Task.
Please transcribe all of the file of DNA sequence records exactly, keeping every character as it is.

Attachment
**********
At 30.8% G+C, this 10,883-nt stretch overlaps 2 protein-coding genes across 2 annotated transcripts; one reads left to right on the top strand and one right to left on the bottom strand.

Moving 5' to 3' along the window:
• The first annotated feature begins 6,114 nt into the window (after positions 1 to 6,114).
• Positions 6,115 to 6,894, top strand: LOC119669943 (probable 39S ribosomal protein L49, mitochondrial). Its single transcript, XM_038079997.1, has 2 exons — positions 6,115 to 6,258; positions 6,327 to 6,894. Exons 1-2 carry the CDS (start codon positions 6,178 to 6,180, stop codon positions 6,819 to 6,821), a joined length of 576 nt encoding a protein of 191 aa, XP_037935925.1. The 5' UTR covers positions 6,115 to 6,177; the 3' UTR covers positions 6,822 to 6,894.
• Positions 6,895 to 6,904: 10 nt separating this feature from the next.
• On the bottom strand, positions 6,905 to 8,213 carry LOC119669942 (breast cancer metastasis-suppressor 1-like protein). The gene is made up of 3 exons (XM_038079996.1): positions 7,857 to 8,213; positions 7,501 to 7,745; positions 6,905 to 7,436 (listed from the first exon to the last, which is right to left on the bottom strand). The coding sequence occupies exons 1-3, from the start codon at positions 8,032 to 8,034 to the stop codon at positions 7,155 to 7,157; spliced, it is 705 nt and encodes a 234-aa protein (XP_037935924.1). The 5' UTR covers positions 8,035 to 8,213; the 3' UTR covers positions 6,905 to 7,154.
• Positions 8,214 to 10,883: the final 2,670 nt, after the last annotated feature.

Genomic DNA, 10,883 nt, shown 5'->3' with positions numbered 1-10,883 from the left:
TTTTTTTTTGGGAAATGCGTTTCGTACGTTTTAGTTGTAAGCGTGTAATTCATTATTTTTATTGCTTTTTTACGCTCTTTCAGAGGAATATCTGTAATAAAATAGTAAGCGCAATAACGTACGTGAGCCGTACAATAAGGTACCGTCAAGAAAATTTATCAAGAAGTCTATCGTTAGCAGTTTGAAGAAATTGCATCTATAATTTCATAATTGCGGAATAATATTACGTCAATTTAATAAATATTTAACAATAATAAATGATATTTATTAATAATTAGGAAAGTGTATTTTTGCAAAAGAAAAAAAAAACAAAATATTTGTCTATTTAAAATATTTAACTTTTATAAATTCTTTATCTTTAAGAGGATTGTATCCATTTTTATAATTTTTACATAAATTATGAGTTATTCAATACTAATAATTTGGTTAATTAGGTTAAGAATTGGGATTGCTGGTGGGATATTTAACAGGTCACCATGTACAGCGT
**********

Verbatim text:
At 30.8% G+C, this 10,883-nt stretch overlaps 2 protein-coding genes across 2 annotated transcripts; one reads left to right on the top strand and one right to left on the bottom strand.

Moving 5' to 3' along the window:
• The first annotated feature begins 6,114 nt into the window (after positions 1 to 6,114).
• Positions 6,115 to 6,894, top strand: LOC119669943 (probable 39S ribosomal protein L49, mitochondrial). Its single transcript, XM_038079997.1, has 2 exons — positions 6,115 to 6,258; positions 6,327 to 6,894. Exons 1-2 carry the CDS (start codon positions 6,178 to 6,180, stop codon positions 6,819 to 6,821), a joined length of 576 nt encoding a protein of 191 aa, XP_037935925.1. The 5' UTR covers positions 6,115 to 6,177; the 3' UTR covers positions 6,822 to 6,894.
• Positions 6,895 to 6,904: 10 nt separating this feature from the next.
• On the bottom strand, positions 6,905 to 8,213 carry LOC119669942 (breast cancer metastasis-suppressor 1-like protein). The gene is made up of 3 exons (XM_038079996.1): positions 7,857 to 8,213; positions 7,501 to 7,745; positions 6,905 to 7,436 (listed from the first exon to the last, which is right to left on the bottom strand). The coding sequence occupies exons 1-3, from the start codon at positions 8,032 to 8,034 to the stop codon at positions 7,155 to 7,157; spliced, it is 705 nt and encodes a 234-aa protein (XP_037935924.1). The 5' UTR covers positions 8,035 to 8,213; the 3' UTR covers positions 6,905 to 7,154.
• Positions 8,214 to 10,883: the final 2,670 nt, after the last annotated feature.

Genomic DNA, 10,883 nt, shown 5'->3' with positions numbered 1-10,883 from the left:
TTTTTTTTTGGGAAATGCGTTTCGTACGTTTTAGTTGTAAGCGTGTAATTCATTATTTTTATTGCTTTTTTACGCTCTTTCAGAGGAATATCTGTAATAAAATAGTAAGCGCAATAACGTACGTGAGCCGTACAATAAGGTACCGTCAAGAAAATTTATCAAGAAGTCTATCGTTAGCAGTTTGAAGAAATTGCATCTATAATTTCATAATTGCGGAATAATATTACGTCAATTTAATAAATATTTAACAATAATAAATGATATTTATTAATAATTAGGAAAGTGTATTTTTGCAAAAGAAAAAAAAAACAAAATATTTGTCTATTTAAAATATTTAACTTTTATAAATTCTTTATCTTTAAGAGGATTGTATCCATTTTTATAATTTTTACATAAATTATGAGTTATTCAATACTAATAATTTGGTTAATTAGGTTAAGAATTGGGATTGCTGGTGGGATATTTAACAGGTCACCATGTACAGCGT